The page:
As it is, the ISG seems more like a club than a mission-oriented policy-making panel. For example, I don't think military strategists likely would interview The New York Times' Thomas Friedman or The Washington Post's George Will, but according to its Website, the ISG did.
I'd rather see a more diverse membership -- with a couple of wild cards -- duke it out. Pit Sen. John McCain, R- Ariz., who wants more troops in Iraq, against Sen.-elect James Webb, D-Va., who wants to withdraw troops.
Because it is now too late to change the group's membership, let it issue a report with recommendations that don't appeal to every member -- and print dissenting opinions, as well. After all, every tactic has its drawbacks. Let the public see different arguments on troop levels, timetables, whether it makes sense to partition Iraq, the best ways to bolster Iraqi security forces, and what negotiations with Iran and Syria could produce.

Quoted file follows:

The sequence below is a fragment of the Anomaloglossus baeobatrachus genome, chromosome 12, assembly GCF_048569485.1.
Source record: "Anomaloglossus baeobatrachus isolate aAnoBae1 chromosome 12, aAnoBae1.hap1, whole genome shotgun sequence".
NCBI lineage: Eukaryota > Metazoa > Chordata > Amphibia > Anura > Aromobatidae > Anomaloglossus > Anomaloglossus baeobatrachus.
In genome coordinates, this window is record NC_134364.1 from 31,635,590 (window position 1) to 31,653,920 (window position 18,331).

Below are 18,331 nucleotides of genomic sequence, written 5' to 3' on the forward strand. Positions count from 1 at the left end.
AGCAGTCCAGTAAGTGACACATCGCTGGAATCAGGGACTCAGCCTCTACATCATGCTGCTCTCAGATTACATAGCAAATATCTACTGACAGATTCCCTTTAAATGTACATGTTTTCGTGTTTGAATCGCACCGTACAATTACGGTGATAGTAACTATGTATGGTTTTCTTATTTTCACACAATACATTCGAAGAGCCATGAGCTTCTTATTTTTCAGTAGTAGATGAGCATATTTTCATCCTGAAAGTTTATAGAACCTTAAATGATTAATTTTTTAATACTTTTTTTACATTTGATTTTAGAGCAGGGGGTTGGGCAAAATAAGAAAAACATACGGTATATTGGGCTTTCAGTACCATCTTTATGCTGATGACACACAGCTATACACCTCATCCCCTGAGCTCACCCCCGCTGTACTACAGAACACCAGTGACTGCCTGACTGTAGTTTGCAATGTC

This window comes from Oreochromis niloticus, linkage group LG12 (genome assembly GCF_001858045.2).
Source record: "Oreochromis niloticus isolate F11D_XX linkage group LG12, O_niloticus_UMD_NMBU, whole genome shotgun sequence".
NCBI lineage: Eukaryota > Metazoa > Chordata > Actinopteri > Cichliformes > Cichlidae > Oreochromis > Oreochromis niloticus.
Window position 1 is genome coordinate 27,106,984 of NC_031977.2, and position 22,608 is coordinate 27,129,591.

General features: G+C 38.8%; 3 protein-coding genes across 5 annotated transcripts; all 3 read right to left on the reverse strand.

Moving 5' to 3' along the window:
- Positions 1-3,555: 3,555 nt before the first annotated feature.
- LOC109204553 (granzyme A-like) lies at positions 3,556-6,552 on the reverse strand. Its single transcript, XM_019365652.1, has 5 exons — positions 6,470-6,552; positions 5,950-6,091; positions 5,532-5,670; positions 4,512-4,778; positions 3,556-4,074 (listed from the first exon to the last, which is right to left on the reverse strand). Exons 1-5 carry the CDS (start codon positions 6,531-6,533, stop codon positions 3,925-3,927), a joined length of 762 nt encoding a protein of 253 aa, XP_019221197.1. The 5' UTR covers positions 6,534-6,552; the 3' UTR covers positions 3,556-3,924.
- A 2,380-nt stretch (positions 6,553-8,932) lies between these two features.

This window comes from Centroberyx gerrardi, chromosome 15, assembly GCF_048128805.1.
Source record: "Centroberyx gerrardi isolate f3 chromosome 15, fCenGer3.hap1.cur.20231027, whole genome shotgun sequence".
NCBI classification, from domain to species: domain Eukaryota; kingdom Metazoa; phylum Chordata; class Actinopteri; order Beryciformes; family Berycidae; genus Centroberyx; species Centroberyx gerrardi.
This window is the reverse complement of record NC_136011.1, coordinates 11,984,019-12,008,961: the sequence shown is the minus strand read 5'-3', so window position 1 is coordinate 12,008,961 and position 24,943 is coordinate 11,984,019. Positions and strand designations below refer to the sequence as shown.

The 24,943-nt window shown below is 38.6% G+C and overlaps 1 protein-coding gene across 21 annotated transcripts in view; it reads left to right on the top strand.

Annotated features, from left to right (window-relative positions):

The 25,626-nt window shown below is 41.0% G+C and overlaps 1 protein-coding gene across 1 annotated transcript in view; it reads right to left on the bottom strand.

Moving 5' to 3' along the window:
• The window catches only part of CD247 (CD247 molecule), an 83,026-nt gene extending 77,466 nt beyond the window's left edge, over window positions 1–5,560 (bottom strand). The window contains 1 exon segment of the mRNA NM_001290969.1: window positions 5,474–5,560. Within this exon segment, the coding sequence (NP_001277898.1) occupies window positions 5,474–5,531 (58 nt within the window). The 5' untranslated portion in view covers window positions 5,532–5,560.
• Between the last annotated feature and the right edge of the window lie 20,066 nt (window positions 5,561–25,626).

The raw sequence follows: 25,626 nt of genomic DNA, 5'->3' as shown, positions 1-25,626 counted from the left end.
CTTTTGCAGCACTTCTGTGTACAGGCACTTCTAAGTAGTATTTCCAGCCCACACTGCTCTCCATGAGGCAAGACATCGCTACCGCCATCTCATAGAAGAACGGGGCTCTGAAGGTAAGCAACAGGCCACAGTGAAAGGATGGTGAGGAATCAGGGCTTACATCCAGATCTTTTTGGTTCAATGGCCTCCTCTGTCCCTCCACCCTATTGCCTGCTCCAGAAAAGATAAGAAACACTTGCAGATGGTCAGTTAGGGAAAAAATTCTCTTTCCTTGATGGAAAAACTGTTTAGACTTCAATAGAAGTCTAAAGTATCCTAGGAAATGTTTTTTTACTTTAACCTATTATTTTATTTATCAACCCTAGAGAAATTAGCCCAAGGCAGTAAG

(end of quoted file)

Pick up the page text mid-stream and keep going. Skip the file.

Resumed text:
America doesn't need another set of sonorous pronouncements of diluted middle-of-the-road recommendations and bureaucratic reshuffling. Instead of consensus, the Iraq Study Group should strive for vision.